Noel Sharkey, the chairman of the Inter­na­tional Com­mittee for Robot Arms Con­trol, argued his case against killer robots last Friday at North­eastern Uni­ver­sity, saying that autonomous machines should not be allowed to make the deci­sion to kill people on the battlefield.

We’re on a course toward fully automating war­fare,” Sharkey warned in a two-​​hour lec­ture on the polit­ical, eth­ical, and legal impli­ca­tions of robotic weapons. “Who in his right mind would auto­mate the deci­sion to kill?”

Later in the day, Sharkey mod­er­ated a panel dis­cus­sion of drones and killer robots. The pan­elists com­prised Max Abrahms, an assis­tant pro­fessor of polit­ical sci­ence at North­eastern; Denise Garcia, a member of ICRAC and an asso­ciate pro­fessor of polit­ical sci­ence and inter­na­tional affairs at North­eastern; and Patrick B. Johnson, a polit­ical sci­en­tist at the RAND Cor­po­ra­tion, a non­profit global policy think tank.

The two-​​part event—the second in a new series titled “Con­tro­ver­sial Issues in Secu­rity Studies”—was spon­sored by the North­eastern Human­i­ties Center and the Depart­ment of Polit­ical Sci­ence. Garcia orga­nized the pro­gram with the sup­port of Gerard Loporto, LA’73, and his family.

Sharkey, for his part, is a pre­em­i­nent expert in robotics and arti­fi­cial intel­li­gence. As a spokesperson for the Cam­paign to Stop Killer Robots, he trav­eled to Geneva ear­lier this month to con­vince the United Nations’ Con­ven­tion on Con­ven­tional Weapons to ban killer robots before they’re devel­oped for use on the bat­tle­field. Fully autonomous weapons, which do not yet exist, would have the ability to select and then destroy mil­i­tary tar­gets without human intervention.

The rise of the machines is a hot-​​button issue in Wash­ington. In response to crit­i­cism of the administration’s use of combat drones, Pres­i­dent Obama deliv­ered a speech at the National Defense Uni­ver­sity in May, promising that the U.S. would only use drones against a “con­tin­uing and immi­nent threat against the Amer­ican people.

The ter­ror­ists we are after target civil­ians and the death toll from their acts of ter­rorism against Mus­lims dwarfs any esti­mate of civilian casu­al­ties from drone strikes,” he added. “So doing nothing is not an option.”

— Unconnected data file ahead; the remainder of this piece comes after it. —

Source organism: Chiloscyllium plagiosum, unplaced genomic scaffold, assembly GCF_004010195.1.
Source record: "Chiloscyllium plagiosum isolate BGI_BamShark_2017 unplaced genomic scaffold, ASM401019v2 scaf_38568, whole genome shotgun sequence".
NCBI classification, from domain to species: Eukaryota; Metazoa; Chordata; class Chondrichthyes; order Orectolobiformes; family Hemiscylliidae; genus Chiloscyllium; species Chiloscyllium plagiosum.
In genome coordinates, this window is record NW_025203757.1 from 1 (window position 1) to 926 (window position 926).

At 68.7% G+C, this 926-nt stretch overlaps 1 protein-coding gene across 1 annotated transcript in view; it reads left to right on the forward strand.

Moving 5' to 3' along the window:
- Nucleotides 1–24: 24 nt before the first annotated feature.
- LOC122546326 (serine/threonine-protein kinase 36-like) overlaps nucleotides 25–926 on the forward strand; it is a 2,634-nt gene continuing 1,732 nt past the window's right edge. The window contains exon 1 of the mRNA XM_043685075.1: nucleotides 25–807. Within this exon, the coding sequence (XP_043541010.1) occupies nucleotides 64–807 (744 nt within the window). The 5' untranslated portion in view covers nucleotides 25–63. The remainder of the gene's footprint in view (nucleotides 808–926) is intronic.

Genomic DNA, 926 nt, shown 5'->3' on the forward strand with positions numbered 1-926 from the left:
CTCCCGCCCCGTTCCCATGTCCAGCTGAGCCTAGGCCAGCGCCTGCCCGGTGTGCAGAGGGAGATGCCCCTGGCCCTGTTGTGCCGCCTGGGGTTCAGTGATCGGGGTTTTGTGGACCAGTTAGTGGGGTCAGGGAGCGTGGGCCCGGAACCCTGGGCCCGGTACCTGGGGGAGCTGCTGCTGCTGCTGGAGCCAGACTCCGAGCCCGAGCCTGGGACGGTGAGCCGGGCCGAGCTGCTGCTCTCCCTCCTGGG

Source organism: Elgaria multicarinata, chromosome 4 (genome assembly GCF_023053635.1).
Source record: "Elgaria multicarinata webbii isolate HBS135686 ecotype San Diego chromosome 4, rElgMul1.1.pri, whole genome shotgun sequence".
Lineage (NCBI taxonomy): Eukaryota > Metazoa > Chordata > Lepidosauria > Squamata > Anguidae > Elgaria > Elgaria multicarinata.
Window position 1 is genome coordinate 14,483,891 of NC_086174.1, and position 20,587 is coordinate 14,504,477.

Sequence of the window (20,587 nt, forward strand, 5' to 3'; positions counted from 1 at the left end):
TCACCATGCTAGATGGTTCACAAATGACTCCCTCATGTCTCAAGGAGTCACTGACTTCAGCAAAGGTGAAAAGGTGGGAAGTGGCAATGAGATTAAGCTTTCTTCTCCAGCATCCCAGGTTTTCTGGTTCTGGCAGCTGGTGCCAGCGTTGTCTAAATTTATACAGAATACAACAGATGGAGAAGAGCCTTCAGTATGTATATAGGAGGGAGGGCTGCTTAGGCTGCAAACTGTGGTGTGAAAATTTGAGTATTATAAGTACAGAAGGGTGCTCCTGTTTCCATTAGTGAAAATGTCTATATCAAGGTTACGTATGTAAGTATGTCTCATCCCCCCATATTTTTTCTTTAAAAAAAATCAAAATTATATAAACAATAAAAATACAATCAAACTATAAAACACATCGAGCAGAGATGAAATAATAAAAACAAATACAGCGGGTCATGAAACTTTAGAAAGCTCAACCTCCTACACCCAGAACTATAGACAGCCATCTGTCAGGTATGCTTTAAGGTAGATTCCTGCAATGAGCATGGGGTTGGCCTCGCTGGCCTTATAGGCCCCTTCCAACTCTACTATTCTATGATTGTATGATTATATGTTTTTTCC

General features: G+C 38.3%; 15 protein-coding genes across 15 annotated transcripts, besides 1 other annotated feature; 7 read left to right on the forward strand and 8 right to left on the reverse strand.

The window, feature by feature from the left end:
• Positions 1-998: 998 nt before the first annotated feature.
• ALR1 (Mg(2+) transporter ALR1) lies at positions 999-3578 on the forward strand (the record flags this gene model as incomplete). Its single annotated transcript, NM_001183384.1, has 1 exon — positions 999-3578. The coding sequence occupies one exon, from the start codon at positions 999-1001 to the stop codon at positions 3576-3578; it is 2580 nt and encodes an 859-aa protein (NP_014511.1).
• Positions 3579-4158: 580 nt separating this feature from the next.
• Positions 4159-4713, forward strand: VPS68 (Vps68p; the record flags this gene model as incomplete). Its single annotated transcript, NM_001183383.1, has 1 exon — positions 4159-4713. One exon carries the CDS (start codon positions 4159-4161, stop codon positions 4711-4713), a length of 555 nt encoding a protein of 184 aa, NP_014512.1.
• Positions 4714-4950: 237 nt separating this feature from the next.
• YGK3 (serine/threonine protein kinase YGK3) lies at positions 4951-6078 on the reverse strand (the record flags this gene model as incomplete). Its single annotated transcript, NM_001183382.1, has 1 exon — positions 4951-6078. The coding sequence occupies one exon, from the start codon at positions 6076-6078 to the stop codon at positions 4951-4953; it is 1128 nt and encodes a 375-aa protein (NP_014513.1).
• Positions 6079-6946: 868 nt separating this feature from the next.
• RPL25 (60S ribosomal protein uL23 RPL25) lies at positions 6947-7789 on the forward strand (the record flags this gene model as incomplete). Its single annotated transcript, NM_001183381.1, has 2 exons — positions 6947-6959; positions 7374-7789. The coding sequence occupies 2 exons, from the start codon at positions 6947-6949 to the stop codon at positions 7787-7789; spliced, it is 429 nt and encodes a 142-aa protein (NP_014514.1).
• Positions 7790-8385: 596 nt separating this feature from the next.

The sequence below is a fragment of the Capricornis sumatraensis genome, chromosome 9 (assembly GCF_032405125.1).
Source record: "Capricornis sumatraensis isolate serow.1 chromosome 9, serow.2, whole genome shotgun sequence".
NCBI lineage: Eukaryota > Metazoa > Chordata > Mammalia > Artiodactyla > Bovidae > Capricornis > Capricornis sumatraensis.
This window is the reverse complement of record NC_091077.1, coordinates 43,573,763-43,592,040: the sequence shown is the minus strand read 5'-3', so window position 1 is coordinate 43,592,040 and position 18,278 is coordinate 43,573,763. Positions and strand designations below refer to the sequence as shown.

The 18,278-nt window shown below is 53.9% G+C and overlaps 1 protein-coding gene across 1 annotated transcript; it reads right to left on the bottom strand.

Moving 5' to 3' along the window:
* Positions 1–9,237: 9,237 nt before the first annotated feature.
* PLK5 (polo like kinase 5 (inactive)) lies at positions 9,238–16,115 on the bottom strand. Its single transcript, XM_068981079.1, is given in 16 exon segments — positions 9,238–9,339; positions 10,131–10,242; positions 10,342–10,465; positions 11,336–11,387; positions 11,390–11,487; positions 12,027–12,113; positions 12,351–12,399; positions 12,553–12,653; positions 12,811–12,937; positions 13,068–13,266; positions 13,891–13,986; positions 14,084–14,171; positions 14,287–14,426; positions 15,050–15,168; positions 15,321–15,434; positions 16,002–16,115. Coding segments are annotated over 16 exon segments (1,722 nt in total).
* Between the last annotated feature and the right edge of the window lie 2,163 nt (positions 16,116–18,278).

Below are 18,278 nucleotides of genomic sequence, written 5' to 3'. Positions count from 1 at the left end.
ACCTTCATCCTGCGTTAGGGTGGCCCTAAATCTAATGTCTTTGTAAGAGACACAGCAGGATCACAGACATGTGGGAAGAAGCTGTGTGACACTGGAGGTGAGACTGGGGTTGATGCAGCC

In his lec­ture last Friday, Sharkey laid out his argu­ment against the autonomous Terminator-​​like weapons. He began by noting that their use could vio­late at least two prin­ci­ples of inter­na­tional human­i­tarian law—the prin­ciple of dis­tinc­tion, which posits that bat­tle­field weapons must be able to dis­tin­guish between com­bat­ants and civil­ians; and the prin­ciple of pro­por­tion­ality, which posits that attacks on mil­i­tary objects must not cause exces­sive loss of civilian life in rela­tion to the fore­see­able mil­i­tary advantage.

Of the prin­ciple of pro­por­tion­ality, he said, “You can kill civil­ians pro­vided it’s pro­por­tional to direct mil­i­tary advan­tage, but that requires an awful lot of thinking and careful years of plan­ning. We must not let robots do that under any circumstance.”

Sharkey also cen­sured the CIA’s use of the nation’s cur­rent fleet of combat drones in coun­tries with which the U.S. is not at war. “I would like to ask the CIA to stop killing civil­ians in the name of col­lat­eral damage,” Sharkey pleaded. “I really don’t like seeing chil­dren being killed, because there’s no excuse for that whatsoever.”

In his opening remarks, Stephen Flynn, the director of Northeastern’s Center for Resilience Studies, artic­u­lated the dif­fi­cul­ties of rapidly assim­i­lating new war­fare tech­nology. “Tech­nology always out­paces our ability to sort out what the guide­lines are,” he explained. “What could be tac­ti­cally effec­tive could also be strate­gi­cally harmful.

Issues of policy, tech­nology, and morality are all in play, but they don’t lend them­selves to slo­gans or bumper stickers,” he added. “We won’t have effec­tive con­ver­sa­tions unless we delve into these issues.”

In the Q-​​and-​​A ses­sion, more than a dozen stu­dents heeded Flynn’s advice by asking Sharkey sev­eral tough ques­tions. The former pres­i­dent of the North­eastern Col­lege Democ­rats asked Sharkey what stu­dents could do to stop the devel­op­ment of killer robots, prompting Sharkey to encourage stu­dents to start a youth move­ment to raise aware­ness of their dangers.

Another stu­dent asked Sharkey whether automating war­fare would decrease the human death toll. “I don’t mind pro­tecting sol­diers on the ground, but [the use of killer robots] might lead to more bat­tles than you want to be in,” he explained. “If they’re increasing ter­rorism, then who are they really protecting?”